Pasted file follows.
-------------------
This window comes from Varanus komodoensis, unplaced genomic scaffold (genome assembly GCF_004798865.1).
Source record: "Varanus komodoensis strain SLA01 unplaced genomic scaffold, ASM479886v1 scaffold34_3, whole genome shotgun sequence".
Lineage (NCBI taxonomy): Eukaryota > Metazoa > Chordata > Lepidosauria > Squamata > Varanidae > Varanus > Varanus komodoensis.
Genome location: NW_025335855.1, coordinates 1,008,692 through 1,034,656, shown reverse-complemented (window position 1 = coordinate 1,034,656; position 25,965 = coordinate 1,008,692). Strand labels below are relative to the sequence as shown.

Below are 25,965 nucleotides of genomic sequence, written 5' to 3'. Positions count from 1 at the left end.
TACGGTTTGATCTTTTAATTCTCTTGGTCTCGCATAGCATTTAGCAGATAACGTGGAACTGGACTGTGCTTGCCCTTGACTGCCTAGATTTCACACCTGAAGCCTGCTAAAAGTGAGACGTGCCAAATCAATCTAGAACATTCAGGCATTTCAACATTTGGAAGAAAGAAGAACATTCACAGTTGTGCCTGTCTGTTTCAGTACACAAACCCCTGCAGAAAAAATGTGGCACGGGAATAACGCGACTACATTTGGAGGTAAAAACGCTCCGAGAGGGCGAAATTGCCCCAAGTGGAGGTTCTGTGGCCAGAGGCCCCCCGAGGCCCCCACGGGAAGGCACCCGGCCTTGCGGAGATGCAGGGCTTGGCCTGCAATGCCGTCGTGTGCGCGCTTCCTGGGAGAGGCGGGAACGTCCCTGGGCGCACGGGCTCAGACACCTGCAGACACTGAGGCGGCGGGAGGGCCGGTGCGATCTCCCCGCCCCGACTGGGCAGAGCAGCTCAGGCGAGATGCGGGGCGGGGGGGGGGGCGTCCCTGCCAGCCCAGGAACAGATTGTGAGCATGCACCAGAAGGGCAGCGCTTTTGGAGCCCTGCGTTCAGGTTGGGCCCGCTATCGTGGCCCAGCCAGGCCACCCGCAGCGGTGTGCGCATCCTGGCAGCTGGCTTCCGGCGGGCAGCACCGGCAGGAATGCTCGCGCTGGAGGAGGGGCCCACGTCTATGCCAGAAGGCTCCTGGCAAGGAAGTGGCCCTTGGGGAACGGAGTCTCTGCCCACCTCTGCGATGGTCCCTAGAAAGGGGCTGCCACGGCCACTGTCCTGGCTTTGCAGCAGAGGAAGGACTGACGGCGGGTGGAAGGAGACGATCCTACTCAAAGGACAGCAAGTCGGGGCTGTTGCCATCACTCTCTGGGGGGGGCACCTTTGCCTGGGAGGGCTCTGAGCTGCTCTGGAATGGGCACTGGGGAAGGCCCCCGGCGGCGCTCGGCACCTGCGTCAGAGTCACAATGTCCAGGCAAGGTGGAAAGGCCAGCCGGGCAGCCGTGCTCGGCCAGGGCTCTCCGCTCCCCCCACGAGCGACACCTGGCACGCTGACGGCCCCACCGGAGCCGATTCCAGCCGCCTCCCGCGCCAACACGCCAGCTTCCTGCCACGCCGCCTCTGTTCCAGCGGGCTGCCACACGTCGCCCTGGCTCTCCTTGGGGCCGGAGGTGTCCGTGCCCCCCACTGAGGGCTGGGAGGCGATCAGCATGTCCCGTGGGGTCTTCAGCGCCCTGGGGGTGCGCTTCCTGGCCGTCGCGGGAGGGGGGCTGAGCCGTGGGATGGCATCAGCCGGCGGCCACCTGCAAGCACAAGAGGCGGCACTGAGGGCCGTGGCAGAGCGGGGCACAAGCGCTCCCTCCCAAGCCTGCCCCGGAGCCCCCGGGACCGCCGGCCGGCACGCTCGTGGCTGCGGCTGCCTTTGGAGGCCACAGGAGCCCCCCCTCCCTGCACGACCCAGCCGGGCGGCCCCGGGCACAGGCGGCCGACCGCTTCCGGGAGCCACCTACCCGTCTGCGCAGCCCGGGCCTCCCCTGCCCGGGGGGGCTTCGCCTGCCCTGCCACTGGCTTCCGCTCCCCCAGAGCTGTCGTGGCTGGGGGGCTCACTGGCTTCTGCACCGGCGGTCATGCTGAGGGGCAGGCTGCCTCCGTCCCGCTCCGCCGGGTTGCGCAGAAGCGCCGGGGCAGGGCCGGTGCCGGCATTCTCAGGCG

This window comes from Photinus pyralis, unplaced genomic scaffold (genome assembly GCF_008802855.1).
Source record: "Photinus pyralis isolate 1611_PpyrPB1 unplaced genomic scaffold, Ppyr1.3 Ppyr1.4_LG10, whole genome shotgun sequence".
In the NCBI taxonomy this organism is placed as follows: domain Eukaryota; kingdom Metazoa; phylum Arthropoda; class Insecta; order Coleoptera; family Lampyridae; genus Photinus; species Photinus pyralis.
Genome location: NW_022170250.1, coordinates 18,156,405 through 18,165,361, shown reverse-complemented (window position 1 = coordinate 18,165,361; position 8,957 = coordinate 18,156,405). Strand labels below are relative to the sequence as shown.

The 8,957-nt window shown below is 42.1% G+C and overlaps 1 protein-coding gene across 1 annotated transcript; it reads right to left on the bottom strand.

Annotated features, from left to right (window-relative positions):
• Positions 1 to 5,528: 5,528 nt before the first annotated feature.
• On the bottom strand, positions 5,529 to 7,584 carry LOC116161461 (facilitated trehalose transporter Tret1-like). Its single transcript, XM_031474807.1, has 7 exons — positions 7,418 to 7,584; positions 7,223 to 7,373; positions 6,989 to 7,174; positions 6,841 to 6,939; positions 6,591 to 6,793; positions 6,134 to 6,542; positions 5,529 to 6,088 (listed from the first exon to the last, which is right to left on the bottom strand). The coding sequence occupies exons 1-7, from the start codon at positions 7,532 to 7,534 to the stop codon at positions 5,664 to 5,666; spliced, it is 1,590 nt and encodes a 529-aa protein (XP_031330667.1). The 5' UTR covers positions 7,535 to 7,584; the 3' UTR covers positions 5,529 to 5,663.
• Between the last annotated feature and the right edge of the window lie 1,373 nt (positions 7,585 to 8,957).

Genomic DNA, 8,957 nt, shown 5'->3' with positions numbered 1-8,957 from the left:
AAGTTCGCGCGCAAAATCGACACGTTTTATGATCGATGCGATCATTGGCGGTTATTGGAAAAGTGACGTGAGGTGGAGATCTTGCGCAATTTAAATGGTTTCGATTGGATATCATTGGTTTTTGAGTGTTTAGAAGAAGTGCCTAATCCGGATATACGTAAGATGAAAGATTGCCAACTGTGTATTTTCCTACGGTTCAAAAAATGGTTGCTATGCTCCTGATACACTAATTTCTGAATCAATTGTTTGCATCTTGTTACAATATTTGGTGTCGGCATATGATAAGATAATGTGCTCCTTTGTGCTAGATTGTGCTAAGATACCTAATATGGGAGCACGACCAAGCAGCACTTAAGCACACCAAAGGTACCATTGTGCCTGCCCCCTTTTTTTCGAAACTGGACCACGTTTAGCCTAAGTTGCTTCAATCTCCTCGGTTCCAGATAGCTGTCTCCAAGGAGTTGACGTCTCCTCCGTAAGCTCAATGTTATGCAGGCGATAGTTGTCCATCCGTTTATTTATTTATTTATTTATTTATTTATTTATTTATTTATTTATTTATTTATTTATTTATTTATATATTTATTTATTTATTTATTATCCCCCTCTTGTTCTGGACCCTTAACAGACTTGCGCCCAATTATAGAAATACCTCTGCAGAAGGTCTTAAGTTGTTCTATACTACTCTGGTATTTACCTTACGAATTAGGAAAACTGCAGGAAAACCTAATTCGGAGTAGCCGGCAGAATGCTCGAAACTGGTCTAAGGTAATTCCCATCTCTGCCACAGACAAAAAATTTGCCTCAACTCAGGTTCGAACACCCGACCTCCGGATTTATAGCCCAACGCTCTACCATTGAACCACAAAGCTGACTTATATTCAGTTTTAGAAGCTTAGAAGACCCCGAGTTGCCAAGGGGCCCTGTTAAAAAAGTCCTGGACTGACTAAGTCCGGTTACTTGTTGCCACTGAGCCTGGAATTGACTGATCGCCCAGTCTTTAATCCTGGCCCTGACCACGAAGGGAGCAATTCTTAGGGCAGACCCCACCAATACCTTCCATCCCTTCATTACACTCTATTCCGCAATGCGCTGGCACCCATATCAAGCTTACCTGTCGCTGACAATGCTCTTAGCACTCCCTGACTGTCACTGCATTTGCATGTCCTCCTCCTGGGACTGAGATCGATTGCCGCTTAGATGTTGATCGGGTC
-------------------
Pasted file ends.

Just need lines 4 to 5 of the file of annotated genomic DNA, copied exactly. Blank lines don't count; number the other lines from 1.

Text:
Genome location: NW_025335855.1, coordinates 1,008,692 through 1,034,656, shown reverse-complemented (window position 1 = coordinate 1,034,656; position 25,965 = coordinate 1,008,692). Strand labels below are relative to the sequence as shown.

Below are 25,965 nucleotides of genomic sequence, written 5' to 3'. Positions count from 1 at the left end.